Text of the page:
News » Crime & Courts

Hate crimes during San Francisco Pride increase

by

7 comments

Police and prosecutors saw a small but troubling rise in reports of hate crimes in the days leading up to and during this year’s Pride weekend in The City.

There were eight lesbian, gay, bisexual or transgender-related hate-incident reports between June 23 and 26, police said. After further investigation, however, police deemed only three of the cases hate crimes. Arrests have been made in two of the cases, and one was resolved last week with a guilty plea.

Assistant District Attorney Victor Hwang, who prosecutes hate crimes, said the increase in incidents struck him as unusual. Last year, police presented prosecutors with just a single suspected hate crime arising out of Pride weekend, but Hwang said it was later determined to be more suitably charged as a gang-related assault.

The National Coalition of Anti-Violence Programs released a report last week that found an increase in hate-violence incidents in 15 states, including California, between 2009 and 2010.

“Over time, we have seen that there is often an uptick in anti-LGBT violence during Pride Month,” said Roberta Sklar, a spokeswoman for the coalition. “We’ve also seen that occur at certain times when relevant LGBT legislative issues have risen to a high level of visibility.”

The recent approval of same-sex marriage in New York and the ongoing legal battle over California’s Proposition 8 have raised awareness about gay rights issues.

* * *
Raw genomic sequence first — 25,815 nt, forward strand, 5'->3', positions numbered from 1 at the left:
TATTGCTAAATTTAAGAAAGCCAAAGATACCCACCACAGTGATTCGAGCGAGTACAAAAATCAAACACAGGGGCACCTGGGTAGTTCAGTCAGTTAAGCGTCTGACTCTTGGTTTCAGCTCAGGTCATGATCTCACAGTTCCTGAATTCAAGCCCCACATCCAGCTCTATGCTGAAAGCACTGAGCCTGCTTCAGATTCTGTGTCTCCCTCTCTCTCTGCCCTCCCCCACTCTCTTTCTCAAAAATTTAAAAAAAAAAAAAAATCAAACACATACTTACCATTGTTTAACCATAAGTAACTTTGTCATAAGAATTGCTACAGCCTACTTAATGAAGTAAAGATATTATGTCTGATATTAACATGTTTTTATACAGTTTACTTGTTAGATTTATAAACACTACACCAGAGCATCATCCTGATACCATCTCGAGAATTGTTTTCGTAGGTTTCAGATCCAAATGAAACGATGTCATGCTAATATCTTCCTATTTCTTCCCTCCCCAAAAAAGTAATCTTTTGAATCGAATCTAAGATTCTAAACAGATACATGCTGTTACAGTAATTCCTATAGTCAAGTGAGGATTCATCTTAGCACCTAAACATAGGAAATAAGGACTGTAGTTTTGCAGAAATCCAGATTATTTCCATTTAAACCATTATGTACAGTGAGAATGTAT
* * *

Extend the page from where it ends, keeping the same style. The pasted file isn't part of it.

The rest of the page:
“The message is not that we will go back into the closet, but that our visibility is an expression of our equality,” Sklar said.

In San Francisco, reports of anti-LGBT violence rose 65 percent in 2010, according to the local group Community United Against Violence, though the group attributed the increase to greater outreach in the community and more-accurate data.

“We’ve always seen during Pride weekend that hate violence increases,” said the group’s intervention director, Maria Carolina Morales. “It’s unfortunate and highly concerning.”

Although her group does not keep statistics on hate crimes associated with Pride weekend, Morales said any increase in incidents is “alarming,” especially in San Francisco. She said it is important “to see what is not working and how we can have an impact.”

It was not known how many of this year’s incidents took place at Pink Saturday in the Castro or at Sunday’s Pride Parade. Police were unable to immediately provide details about all the cases.

“I haven’t seen any reports come across my desk,” San Francisco Pride Executive Director Brendan Behan said.  “I think we have a long tradition at Pride of being a very safe event, especially considering our size.”

Hwang said it was unclear if there actually were more LGBT hate-crime incidents during Pride this year or whether victims are simply feeling safer reporting crimes.

Police spokesman Sgt. Mike Andraychak said with any large-scale, festive event like Pride, there is always the possibility for crime.

“I can’t say that people are coming here specifically to commit hate crimes,” Andraychak said.

aburack@sfexaminer.com


Hate violence trends upward


Reports of LGBT incidents in The City increased from 2009 to 2010:

  • Overall reports up from 129 in 2009 to 213 in 2010
  • Violence at the workplace up from 1 in 2009 to 10 in 2010
  • Violence in a police vehicle, jail or precinct up from 2 in 2009 to 9 in 2010
  • Reports accusing police or other law enforcement of hate crimes up from 7 in 2009 to 20 in 2010

Source: Community United Against Violence